There are around 304 million lakes globally. These provide essential resources for human survival and are an important component of global biogeochemical cycles. Lakes are also fragile systems that are sensitive to multiple pressures including nutrient enrichment, climate change and hydrological modification, making them important ‘sentinels’ of environmental perturbation. However, traditional monitoring has only produced data from a tiny fraction of the global population of lakes and disentangling the causes of change requires consistently-produced data from a large number of lakes, along with measurements of possible causes of change. Satellite observations (remote sensing) and the establishment of a global lake observatory would produce a step-change in our ability to detect and attribute the causes of changes in lakes world-wide. This is now possible for three reasons: (1) the improved wavebands, spatial resolution and frequency of data collection from satellite sensors is now sufficient to monitor inland waters; (2) formulae to correct for atmospheric properties and to convert the detected reflected light to useful lake properties have been developed; and (3) computing power has increased to the point that allows near real time and archived information from satellites to be processed.
GloboLakes will analyse 20 years of data from more than 1000 large lakes across the globe to determine ‘what controls the differential sensitivity of lakes to environmental perturbation’. This is an ambitious project that is only possible by bringing together a consortium of scientists with complementary skills. These include expertise in remote sensing of freshwaters and processing large volumes of satellite images, collation and analysis of large-scale environmental data, environmental statistics and the assessment of data uncertainty, freshwater ecology and mechanisms of environmental change and the ability to produce lake models to forecast future lake conditions.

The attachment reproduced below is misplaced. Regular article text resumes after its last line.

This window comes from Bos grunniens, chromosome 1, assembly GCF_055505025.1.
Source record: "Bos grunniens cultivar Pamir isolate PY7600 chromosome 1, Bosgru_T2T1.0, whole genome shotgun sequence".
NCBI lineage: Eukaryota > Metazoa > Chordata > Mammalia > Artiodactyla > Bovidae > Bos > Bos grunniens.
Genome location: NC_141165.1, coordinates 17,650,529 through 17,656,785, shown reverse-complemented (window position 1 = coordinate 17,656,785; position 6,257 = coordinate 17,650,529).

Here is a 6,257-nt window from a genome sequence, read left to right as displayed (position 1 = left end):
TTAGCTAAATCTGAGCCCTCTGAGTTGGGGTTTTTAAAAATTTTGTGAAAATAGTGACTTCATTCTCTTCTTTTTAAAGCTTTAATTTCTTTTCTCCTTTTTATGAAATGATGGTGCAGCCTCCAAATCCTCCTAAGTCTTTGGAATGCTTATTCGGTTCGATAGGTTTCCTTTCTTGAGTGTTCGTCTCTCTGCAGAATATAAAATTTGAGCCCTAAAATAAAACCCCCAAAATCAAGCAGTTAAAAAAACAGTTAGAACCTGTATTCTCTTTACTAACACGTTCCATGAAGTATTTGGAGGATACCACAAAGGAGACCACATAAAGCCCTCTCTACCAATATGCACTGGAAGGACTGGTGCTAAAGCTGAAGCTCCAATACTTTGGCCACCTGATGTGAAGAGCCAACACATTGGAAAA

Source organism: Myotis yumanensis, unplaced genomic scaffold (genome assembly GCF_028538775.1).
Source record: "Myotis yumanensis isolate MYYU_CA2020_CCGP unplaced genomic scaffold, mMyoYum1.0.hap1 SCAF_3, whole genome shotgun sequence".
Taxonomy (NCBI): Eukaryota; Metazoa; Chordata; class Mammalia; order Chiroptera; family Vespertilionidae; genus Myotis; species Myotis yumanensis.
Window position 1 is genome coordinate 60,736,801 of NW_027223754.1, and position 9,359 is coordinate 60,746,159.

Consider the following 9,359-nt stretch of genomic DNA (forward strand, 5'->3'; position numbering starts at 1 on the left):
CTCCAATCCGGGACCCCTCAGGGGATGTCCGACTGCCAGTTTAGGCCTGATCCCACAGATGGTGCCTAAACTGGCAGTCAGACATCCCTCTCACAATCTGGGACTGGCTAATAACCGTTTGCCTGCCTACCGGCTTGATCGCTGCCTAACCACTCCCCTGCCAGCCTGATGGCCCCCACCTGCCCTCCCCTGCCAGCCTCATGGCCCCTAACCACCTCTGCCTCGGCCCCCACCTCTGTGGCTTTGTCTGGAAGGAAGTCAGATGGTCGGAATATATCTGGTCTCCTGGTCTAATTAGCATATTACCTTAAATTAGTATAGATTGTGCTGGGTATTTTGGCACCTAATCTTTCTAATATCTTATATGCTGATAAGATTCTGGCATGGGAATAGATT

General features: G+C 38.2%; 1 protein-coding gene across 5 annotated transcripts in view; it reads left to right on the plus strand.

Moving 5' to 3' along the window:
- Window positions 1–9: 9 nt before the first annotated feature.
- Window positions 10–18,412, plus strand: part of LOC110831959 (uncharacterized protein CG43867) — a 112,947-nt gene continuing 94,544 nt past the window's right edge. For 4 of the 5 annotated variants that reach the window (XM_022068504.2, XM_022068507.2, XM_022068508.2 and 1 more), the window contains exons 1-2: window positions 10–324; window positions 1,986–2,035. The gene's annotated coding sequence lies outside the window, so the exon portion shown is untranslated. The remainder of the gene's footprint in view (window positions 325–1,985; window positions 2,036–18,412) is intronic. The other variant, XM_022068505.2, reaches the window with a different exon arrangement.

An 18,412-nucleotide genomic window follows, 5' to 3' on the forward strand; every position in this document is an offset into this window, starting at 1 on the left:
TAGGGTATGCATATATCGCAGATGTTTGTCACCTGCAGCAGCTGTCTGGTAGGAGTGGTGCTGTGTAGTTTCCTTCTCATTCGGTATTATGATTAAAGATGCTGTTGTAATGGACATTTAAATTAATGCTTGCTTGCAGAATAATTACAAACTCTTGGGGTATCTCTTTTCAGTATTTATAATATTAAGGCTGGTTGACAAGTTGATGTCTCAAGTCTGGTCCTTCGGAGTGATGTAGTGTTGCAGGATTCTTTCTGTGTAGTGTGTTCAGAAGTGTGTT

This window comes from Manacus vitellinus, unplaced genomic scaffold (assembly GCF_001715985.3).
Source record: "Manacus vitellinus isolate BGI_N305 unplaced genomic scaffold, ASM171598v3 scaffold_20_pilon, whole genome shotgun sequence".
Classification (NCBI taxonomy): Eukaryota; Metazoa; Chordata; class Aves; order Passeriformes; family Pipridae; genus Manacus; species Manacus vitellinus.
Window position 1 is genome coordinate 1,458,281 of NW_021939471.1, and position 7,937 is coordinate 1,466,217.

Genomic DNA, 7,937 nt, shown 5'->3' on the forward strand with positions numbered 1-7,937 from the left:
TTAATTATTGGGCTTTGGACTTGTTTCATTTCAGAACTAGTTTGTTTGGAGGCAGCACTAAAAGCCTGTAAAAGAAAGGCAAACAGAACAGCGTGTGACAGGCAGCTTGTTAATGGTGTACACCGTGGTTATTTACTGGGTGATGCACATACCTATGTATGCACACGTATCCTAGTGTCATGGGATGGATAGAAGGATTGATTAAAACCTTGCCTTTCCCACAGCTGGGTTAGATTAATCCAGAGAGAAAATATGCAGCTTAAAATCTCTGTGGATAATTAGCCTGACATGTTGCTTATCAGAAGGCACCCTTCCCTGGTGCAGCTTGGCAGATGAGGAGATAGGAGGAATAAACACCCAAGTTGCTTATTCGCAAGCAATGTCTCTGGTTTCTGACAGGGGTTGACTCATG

The project will focus on the retrieval of surface water temperature as this has a fundamental effect on lake ecology, the concentration of coloured dissolved organic matter and suspended solids that derive largely from the catchment, the abundance of phytoplankton measured as the concentration of the pigment, chlorophyll a, and the abundance of cyanobacteria (blue-green algae) that can potentially be toxic. Knowledge of the conditions of lakes and their sensitivity to change is also extremely valuable for the management of lakes and reservoirs and GloboLakes will provide information and products specifically for environmental managers. A satellite due to be launched during the course of the project, called Sentinel 2, will provide even greater spatial resolution allowing data to be collected and exploited from even smaller lakes. This will be investigated by GloboLakes and incorporated into the framework of a global lake observatory.